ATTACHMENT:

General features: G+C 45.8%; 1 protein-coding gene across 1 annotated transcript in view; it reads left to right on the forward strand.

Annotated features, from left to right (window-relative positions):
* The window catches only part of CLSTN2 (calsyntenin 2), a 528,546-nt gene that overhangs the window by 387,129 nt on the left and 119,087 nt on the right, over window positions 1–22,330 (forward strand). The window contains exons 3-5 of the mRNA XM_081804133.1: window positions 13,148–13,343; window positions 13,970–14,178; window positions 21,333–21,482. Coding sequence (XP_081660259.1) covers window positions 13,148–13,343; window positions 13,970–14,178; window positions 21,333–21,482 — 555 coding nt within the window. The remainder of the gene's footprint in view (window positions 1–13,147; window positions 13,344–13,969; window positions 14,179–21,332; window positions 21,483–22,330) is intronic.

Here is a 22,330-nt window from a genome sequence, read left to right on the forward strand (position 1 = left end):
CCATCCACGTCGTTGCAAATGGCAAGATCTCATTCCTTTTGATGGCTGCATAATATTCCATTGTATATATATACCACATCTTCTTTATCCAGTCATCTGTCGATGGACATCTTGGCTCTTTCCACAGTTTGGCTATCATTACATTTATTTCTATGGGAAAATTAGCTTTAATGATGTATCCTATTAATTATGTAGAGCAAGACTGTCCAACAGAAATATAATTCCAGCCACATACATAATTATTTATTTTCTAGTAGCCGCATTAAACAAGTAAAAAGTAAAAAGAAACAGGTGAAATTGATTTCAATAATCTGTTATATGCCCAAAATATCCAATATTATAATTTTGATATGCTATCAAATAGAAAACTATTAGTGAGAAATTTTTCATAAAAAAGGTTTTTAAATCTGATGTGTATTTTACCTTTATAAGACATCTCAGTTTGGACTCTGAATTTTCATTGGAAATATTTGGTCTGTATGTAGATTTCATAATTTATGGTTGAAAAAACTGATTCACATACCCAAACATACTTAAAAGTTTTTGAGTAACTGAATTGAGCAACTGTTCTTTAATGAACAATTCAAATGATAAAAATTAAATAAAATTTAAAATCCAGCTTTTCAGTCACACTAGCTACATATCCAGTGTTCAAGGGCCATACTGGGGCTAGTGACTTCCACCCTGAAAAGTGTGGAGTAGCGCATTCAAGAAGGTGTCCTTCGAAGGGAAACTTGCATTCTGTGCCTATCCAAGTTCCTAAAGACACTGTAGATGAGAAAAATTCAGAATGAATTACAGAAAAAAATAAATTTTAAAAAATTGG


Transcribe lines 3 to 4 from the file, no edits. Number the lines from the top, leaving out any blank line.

* The window catches only part of CLSTN2 (calsyntenin 2), a 528,546-nt gene that overhangs the window by 387,129 nt on the left and 119,087 nt on the right, over window positions 1–22,330 (forward strand). The window contains exons 3-5 of the mRNA XM_081804133.1: window positions 13,148–13,343; window positions 13,970–14,178; window positions 21,333–21,482. Coding sequence (XP_081660259.1) covers window positions 13,148–13,343; window positions 13,970–14,178; window positions 21,333–21,482 — 555 coding nt within the window. The remainder of the gene's footprint in view (window positions 1–13,147; window positions 13,344–13,969; window positions 14,179–21,332; window positions 21,483–22,330) is intronic.

Here is a 22,330-nt window from a genome sequence, read left to right on the forward strand (position 1 = left end):